3 Big Things Today, April 20, 2022
1. Soybean Futures Higher in Overnight Trading
Soybean futures were higher in overnight trading on concerns about global cooking-oil supplies.
Grain futures were mixed.
The ongoing Russian attacks on Ukraine have left buyers of cooking oils in a bit of a lurch as the countries are the two largest producers of sunflower oil. The countries combined account for 73% of sunflower oil exports, according to data from the Council of Palm Oil Producing Countries (CPOPC).
The conflict has increased demand and pushed up prices for palm oil and soybean oil.
In early March, when Russia began attacking Ukraine, the CPOPC said in a note to clients that the mostly likely solution to any sunflower oil shortage would be increased demand for palm oil, and when palm oil prices go up, soybean oil futures usually follow.
Grain futures, meanwhile, were modestly lower in overnight trading.
Corn was still trading near $8 a bushel amid bullish fundamentals due partly to the ongoing war in Ukraine, but also due to some planting concerns in the U.S.
Wheat also has been underpinned by the fighting in Ukraine.
Still, investors are taking a step back in the overnight session and likely booking some profits as prices remain lofty.
Winter-wheat ratings declined to 30% good or excellent from 32% a week earlier, according to a weekly report from the U.S. Department of Agriculture. At this point last year, 53% of the crop had earned top ratings, the USDA said.
About 7% was headed at the start of the week, up from 5% seven days earlier but well behind the average of 12%.
U.S. spring wheat was 8% planted as of Sunday, up from 6% a week earlier but just behind the average of 9% for this time of year, the government said.
Soybean futures for May delivery rose 6¾¢ to $16.98½ a bushel overnight on the Chicago Board of Trade. Soymeal rose $3.70 to $463.30 a short ton, while soybean oil futures lost 0.09¢ to 78.11¢ a pound.
Corn futures fell 3¼¢ to $7.96½ a bushel.
Wheat for May delivery lost 2½¢ to $11.06½ a bushel while Kansas City futures added 6¾¢ to $11.83 a bushel.**
2. Bleak Corn Fundamentals Continue to Underpin Prices
Corn futures continue to hover around $8 a bushel after topping that price earlier this week for the first time since 2012, pushed higher by the ongoing Russian attacks on Ukraine.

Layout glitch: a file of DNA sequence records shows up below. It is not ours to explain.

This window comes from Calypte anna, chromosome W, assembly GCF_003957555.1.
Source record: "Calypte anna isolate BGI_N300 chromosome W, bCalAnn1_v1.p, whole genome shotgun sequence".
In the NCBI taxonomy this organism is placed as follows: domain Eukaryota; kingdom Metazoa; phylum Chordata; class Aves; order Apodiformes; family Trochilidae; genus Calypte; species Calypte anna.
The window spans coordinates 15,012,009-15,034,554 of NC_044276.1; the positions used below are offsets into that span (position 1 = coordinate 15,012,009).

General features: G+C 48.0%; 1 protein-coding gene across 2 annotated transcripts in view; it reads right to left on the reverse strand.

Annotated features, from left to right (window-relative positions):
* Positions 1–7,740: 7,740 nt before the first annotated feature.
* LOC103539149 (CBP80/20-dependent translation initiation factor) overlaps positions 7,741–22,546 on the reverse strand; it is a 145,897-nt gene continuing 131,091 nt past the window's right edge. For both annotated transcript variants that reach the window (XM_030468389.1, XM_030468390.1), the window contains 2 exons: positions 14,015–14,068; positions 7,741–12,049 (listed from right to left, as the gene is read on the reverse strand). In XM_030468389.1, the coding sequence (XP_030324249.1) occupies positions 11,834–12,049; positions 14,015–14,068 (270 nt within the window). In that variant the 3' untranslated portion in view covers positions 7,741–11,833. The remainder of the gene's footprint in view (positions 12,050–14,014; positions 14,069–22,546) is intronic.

Exports of corn from Ukraine in the 2021-2022 marketing year were forecast earlier this month at 23 million metric tons by the USDA in its monthly World Agricultural Supply and Demand Estimates (WASDE) report.
Before the war started, Ukraine was expected to ship 33.5 million metric tons of corn, which would have made it the fourth-largest exporter of the grain behind only the U.S., Brazil, and Argentina.
It’s not just exports that will be affected by the war.
“Sowing for this year’s crop is also likely to be hampered considerably by the hostilities,” Commerzbank analyst Carsten Fritsch said in a note to clients on Wednesday. “The shortfall in Ukrainian corn supplies will increase demand for corn from alternative suppliers such as the U.S. and Brazil.”
U.S. corn exports were forecast in the April WASDE report at 63.5 million metric tons, while Brazilian shipments were pegged at 44.5 million metric tons.
Those estimates are up from the pre-war report in February that projected U.S. exports at 61.6 million metric tons and Brazil shipments at 43 million metric tons.
In the U.S., concerns are growing that persistent cold weather will slow planting, Fritsch said.
Some 4% of the U.S. corn crop was planted as of Sunday, behind the prior five-year average for this time of year of 6%, the USDA said in a report on Monday.
While mid-April is a little early to be overly concerned about the corn crop, U.S. farmers plan to reduce area planted with the grain by 4% to 89.5 million acres, according to the Ag Department’s prospective plantings report released at the end of March. Corn planting is expected to be down in 43 of the 48 states surveyed by the USDA.
“Assuming that yields remain unchanged, that alone would result in 17.5 million tons less corn being harvested,” Commerzbank’s Fritsch said.
3. Red-Flag Warnings Issued in Parts of Nebraska Amid Dry Weather
Red-flag warnings have been issued for the western half of Nebraska and a few counties in Colorado amid extremely dry weather, according to the National Weather Service.
Winds today will be sustained from 15 to 20 mph with gusts up to 30 mph, the NWS said in a report early this morning.
Relative humidity is pegged at about 20%.
“Any fires that ignite may spread rapidly and exhibit extreme fire behavior,” the agency said. “Use extreme caution if engaging in activities that could result in fire ignition.”
In the Texas panhandle, meanwhile, winds today will gust up to 35 mph with humidity falling as low as 6%.
In parts of North Dakota, a winter-storm watch will take effect Friday and last through the weekend as more snow is expected in the area, the NWS said.
Up to 12 inches of snow and 0.10 inch of ice is possible with the storm system, and winds could gust as high as 45 mph, the agency said.
“Travel could be very difficult,” the NWS said. “Widespread blowing snow could significantly reduce visibility.”